With this humanistic (or man centered) view of things there came to be no room for the spiritual world. That’s why I call it the Endarkenment because, in leaving the Bible, their hearts were darkened and they were blinded to much that exists in life. But what happened is that people began to throw doubt on the possibility of the resurrection. And this was happening even in the church!
Karl Barth was a fellow who is an excellent example of this. He was once to speak at a conference and a reporter from Christianity Today went to interview him. As they talked the reporter began to catch a vibe that Barth didn’t really believe that really and physically Christ rose from the dead. So he asked him outright. He said, “If someone were there on the first Easter morning with a camera, could he have caught a picture of Christ?” Barth responded by saying, “I’m sorry. Did you say you were from Christianity Yesterday?” That was his way of saying, “Come on, man! Get with the times! We’ve moved beyond that! Science has proven that men don’t rise from the dead.”
Other people are not as blatant as Barth. While there are those, like Barth, who dismiss the resurrection altogether, others like to romanticize it or redefine it. G.I.Williamson once said that he saw a minister being interviewed on television and he was asked whether or not he believed in the resurrection. He said, “Yes, I absolutely do.” The reported knew enough to ask, “Do you believe in the resurrection of Karl Marx?” The guy who was being interviewed recognized that he had been backed into a corner. Fortunately he answered honestly and said, “Yes.” He said he believed in the resurrection of Jesus. But what he meant was something completely different than what you and I believe. He did not believe that Jesus physically rose from the dead. Rather he believed that Jesus was resurrected simply by living on in the hearts and minds of his followers.
Both of these were examples of men who had rejected what the Bible said. Having rejected Scripture, they had rejected God and all things spiritual. So the possibility of the resurrection is completely absurd to them.
This is not true for us though. We believe that it is a completely logical thing because we understand that there is more to life than what you can see and touch. We believe that there is an all powerful Being who controls the events of history—and we believe that He is able to tweak the laws of nature by his supernatural power. As a result, we believe that the resurrection is most definitely a possibility. It would be an easy thing for God to do.
So we have to remember that this is something that is going to be unique to us. We will be looked on as queer because we believe in God and his power to bring the dead back to life.
But as we think about the resurrection, we must remember that it was not just a supernatural event, it was also a monumental event.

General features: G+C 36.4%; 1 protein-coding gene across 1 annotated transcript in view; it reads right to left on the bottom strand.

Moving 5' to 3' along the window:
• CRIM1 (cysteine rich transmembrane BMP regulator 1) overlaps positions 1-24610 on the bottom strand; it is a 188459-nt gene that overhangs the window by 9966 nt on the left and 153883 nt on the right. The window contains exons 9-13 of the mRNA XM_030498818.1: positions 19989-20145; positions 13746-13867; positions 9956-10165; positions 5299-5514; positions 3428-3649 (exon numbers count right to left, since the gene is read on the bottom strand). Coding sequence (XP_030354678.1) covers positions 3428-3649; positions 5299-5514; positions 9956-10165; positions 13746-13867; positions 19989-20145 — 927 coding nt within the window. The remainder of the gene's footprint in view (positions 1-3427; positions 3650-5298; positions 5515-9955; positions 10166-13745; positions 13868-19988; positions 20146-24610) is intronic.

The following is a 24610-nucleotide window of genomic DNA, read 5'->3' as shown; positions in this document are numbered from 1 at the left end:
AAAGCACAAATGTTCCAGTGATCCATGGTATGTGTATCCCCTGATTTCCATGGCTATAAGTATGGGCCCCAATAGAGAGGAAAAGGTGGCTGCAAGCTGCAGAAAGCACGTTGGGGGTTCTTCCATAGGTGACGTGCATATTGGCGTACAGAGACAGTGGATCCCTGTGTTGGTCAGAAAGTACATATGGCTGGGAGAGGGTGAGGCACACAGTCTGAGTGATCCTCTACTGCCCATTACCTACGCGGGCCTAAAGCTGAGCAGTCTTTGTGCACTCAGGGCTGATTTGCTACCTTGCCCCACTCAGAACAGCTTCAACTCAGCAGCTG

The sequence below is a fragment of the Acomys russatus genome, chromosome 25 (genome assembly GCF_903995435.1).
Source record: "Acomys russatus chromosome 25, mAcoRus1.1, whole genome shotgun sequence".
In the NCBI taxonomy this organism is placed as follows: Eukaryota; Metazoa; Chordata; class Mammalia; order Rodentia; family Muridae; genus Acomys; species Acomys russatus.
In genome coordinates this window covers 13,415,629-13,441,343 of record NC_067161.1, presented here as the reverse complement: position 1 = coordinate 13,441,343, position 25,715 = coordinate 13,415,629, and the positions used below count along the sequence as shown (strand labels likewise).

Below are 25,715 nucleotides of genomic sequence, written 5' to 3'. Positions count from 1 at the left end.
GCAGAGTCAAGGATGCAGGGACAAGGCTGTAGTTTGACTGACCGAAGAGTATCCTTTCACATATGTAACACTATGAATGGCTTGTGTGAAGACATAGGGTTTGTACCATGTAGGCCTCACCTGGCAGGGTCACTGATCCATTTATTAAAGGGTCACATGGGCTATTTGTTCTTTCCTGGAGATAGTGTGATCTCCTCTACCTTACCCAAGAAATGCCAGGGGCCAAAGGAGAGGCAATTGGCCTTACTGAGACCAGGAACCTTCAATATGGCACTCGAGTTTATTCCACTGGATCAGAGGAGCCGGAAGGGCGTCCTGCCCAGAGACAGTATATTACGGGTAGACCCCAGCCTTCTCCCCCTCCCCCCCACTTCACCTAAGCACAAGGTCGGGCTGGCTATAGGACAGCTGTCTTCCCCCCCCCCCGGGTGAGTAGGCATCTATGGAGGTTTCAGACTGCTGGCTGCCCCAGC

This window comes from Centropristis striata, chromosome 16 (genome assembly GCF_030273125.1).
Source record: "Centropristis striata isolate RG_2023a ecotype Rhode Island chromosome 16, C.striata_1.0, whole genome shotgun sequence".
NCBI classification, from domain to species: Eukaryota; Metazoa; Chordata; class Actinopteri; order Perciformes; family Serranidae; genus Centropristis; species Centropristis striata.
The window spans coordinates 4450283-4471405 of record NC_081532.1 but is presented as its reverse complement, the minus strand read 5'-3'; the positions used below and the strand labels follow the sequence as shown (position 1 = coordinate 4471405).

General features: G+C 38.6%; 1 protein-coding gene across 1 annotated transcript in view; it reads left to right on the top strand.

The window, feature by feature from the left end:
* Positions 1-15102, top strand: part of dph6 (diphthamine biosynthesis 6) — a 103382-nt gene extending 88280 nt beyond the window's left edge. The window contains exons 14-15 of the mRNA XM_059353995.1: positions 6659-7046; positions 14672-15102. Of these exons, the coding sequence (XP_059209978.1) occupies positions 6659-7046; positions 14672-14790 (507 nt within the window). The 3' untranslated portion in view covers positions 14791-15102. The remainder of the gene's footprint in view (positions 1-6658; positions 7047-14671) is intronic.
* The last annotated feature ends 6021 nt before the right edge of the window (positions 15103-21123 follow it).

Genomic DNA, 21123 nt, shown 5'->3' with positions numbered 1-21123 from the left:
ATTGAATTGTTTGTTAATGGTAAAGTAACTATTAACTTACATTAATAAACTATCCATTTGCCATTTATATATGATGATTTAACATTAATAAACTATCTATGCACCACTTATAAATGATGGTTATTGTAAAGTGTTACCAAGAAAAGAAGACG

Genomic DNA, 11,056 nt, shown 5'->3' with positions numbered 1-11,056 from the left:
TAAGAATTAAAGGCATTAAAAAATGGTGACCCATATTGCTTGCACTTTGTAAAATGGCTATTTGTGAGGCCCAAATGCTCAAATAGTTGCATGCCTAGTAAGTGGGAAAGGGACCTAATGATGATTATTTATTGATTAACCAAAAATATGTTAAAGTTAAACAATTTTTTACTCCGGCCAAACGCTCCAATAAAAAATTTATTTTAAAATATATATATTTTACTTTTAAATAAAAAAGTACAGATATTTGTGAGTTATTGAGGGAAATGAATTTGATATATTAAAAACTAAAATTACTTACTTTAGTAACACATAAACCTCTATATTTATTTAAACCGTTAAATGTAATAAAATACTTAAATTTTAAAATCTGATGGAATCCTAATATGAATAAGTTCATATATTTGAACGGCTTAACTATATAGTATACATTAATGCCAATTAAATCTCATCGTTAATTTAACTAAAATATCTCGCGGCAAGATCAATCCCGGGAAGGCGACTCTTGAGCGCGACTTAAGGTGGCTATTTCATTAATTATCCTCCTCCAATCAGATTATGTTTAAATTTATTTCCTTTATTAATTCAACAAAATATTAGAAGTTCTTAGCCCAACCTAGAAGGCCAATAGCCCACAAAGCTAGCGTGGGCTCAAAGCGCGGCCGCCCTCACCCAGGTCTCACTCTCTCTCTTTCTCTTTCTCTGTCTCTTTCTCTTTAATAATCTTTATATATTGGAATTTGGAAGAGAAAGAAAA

II. It’s a monumental event
The resurrection of Christ is the most profound event in history. It was an event was of epic proportions for two reasons. It accomplishes our redemption and advances our nature.
A. It accomplishes our redemption
Most likely you already know that it accomplishes our redemption. 1 Corinthians tells us that if Christ were not raised from the dead, we would still be in our sins. To put it another way, to believe in a savior that did not rise from the dead, it would be worse than believing in no savior at all! The resurrection of Christ is what guarantees our place in heaven. It guarantees the redemption of our bodies because it is what confirms the notion that sin and death have been dealt the final and definitive blow.
As I said though, you are most likely all too familiar with this notion that the resurrection of Jesus accomplishes our redemption. What you might not have known is that Christ’s resurrection advances our nature.
B. It advances our nature
What do I mean by that? If you look at this passage you will notice that it says that God “raised him from the dead and gave him glory.”
Those last three words are the ones I want you to focus on. These words tell us that, when Christ rose from the grave, there was something qualitatively different about him. His body was not the same as it was a few days before. Yes, it was the same body that went into the tomb, but it was radically different from it was a few days before. It now had glory—a glory that it did not have before.
Now make sure you understand this. The substance was the same (that is to say, it was the same body and it was made out of the same stuff), but its status had changed. It had advanced into a new state because God had glorified it.
What I’m trying to say is that Jesus did not return to a normal mode of living. And the salvation that he brings is not just a restoration of our current human nature. It is an improvement of it.
What we are talking about here is the doctrine of glorification. That is to say our bodies are made immortal, incorruptible, and endowed with new power and spiritual nature. We typically think about being made free from sin and returned to a state of wholeness (i.e. we have a new vigor and don’t have the aches and pains associated with age). But the Bible makes it clear that there is something more that happens. Our earth-i-ness is done away with and we become fit for the presence of God in the New Heavens and New Earth with glorified bodies.
The best way I can illustrate this is like this: Suppose you have an old Model T. Its condition is more than a little dilapidated. It is rusted out. It is beaten up. And if it happens to run (which it usually doesn’t), it doesn’t run right. Now you take that old, junky Model T to a foundry and say that you would like to have it melted down and then re-fabricated. So the company takes the thing, melts it down. Then, with the same metal, they fashion a supercharged Mustang GT fitted out with all the perks.